Areas of Study

Gallaudet is pleased to announce the arrival of its latest International Visiting Scholar, Dr. Ingo Barth, from Saxony-Anhalt, Germany. Dr. barth will make use of the University’s resources to further his research project, “Collaboration on Developing a STEM Sign Language Lexicon,” as well as teach and collaborate with faculty for the Spring 2022 semester. 

Dr. Barth, who is a third generation deaf person, co-founded a forum in 2015 for deaf German (and later European) researchers in Science, Technology, Engineering, and Mathematics, and has gained a reputation as a respected leader among deaf STEM researchers. Barth currently has

a grant for Sign2MINT from the Max Planck Society, a leading German organization in natural and life sciences, and humanities research that, according to its website, has produced 22 Nobel laureates since its founding in 1948.

While expanding on his research findings at Gallaudet, Dr. Caroline Solomon, director of and professor in the School of Science, Technology, Accessibility, Mathematics, and Public Health, will serve as Barth’s faculty advisor. Dr. Solomon said a recent roundtable discussion on STEM signs used around the world was led by Barth and Dr. Alicia Wooten, assistant professor of biology at Gallaudet, and proved to be so popular that a followup roundtable will be held on February 23, 2022, with the possibility of it becoming a monthly event during Barth’s time on campus. Solomon added that the topic has gained such notability that an international STEM sign lexicon conference may be held at Gallaudet in spring 2023.

Barth’s itinerary as an International Visiting Scholar at Gallaudet is brimful with projects. Besides conducting research, he is teaching Quantum Biology this semester, and will give a campus-wide presentation via Zoom on February 16 at 1 p.m. in JSAC 1011 that may be live-streamed for an external audience. Solomon added that the lecture is expected to be covered by a reporter from the German news magazine, GEO. Barth will also give a presentation next month about his quantum physics work to faculty in the  University’s School of  Science, Technology, Accessibility, Mathematics, and Public Health.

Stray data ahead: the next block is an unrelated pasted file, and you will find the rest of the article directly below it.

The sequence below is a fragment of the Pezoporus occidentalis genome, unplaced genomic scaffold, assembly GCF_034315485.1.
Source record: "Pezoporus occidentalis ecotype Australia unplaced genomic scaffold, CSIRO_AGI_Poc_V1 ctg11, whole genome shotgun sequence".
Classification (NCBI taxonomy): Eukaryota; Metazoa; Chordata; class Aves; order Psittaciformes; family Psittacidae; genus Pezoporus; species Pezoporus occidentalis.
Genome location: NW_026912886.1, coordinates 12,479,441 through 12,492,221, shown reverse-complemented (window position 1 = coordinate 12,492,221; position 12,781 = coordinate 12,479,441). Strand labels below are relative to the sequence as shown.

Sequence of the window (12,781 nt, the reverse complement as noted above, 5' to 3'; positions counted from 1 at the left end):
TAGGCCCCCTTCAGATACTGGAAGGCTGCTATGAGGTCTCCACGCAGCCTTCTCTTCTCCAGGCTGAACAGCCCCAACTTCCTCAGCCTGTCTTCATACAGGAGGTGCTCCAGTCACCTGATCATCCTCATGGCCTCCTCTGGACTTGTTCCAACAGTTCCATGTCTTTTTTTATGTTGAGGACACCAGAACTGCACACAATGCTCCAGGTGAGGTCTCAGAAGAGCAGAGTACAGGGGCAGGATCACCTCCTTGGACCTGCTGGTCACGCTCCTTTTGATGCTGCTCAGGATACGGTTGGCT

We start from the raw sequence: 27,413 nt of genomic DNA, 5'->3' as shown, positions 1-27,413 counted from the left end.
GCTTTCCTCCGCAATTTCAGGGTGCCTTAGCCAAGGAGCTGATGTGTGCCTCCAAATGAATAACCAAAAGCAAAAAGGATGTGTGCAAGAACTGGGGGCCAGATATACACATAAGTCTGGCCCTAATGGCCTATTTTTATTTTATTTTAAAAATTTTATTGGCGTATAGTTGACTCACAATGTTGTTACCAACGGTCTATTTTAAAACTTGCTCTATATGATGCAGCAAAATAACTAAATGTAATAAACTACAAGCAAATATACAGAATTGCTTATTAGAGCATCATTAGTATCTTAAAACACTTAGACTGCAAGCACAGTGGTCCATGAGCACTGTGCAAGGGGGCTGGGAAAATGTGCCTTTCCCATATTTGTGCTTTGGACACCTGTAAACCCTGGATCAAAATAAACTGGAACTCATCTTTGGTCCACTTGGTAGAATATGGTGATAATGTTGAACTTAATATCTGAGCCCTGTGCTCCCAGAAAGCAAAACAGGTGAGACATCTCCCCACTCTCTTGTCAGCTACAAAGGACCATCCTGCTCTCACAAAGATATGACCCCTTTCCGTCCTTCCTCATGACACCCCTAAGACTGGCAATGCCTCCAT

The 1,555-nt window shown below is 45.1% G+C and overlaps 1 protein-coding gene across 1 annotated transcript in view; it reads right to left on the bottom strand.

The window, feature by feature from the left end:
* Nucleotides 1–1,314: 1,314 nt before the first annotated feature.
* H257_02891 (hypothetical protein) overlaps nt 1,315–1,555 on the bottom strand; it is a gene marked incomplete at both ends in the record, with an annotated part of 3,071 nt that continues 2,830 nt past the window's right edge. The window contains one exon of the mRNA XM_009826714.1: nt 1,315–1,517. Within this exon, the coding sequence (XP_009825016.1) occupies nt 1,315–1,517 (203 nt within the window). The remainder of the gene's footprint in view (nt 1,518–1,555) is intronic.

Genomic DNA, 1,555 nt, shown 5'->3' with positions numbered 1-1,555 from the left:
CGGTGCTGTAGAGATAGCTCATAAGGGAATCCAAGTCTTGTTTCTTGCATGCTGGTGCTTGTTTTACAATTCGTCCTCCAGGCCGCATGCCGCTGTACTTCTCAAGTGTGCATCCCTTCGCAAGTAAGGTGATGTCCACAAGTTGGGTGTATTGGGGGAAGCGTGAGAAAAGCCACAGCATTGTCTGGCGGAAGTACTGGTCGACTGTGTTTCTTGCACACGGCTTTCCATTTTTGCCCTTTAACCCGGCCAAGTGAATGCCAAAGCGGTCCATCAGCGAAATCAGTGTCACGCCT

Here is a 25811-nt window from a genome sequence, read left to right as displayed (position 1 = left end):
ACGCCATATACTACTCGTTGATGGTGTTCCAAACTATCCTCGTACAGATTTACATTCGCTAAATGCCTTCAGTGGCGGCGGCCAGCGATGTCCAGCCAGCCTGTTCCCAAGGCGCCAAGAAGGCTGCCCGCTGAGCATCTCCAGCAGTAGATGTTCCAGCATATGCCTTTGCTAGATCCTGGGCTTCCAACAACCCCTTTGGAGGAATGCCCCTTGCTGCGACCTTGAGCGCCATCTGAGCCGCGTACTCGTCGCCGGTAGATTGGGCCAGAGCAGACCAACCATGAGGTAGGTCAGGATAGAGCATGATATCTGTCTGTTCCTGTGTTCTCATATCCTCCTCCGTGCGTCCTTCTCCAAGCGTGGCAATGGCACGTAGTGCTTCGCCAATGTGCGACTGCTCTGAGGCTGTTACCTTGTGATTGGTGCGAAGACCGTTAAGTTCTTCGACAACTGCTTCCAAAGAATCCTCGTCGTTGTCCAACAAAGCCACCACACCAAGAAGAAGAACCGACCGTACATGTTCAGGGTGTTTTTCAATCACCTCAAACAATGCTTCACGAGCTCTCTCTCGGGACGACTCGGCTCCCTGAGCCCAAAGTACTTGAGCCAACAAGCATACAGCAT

“(Barth’s) research area is so narrow that we couldn’t find a collaborator in the DMV (D.C., Maryland, and Virginia region),” Solomon noted. “He is very excited about his collaboration with Dr. Tugba Kucukkal (associate professor of chemistry) in offering “Quantum Biology” this semester. It is not taught at the undergraduate level at many places, and the two of them plan to publish about their experience after this semester.”

Barth’s stay is sponsored by a Fulbright Scholar-In-Residence grant won for Gallaudet by Solomon and Dr. Charles B. Reilly, senior international officer and executive director of the Office of International Affairs.

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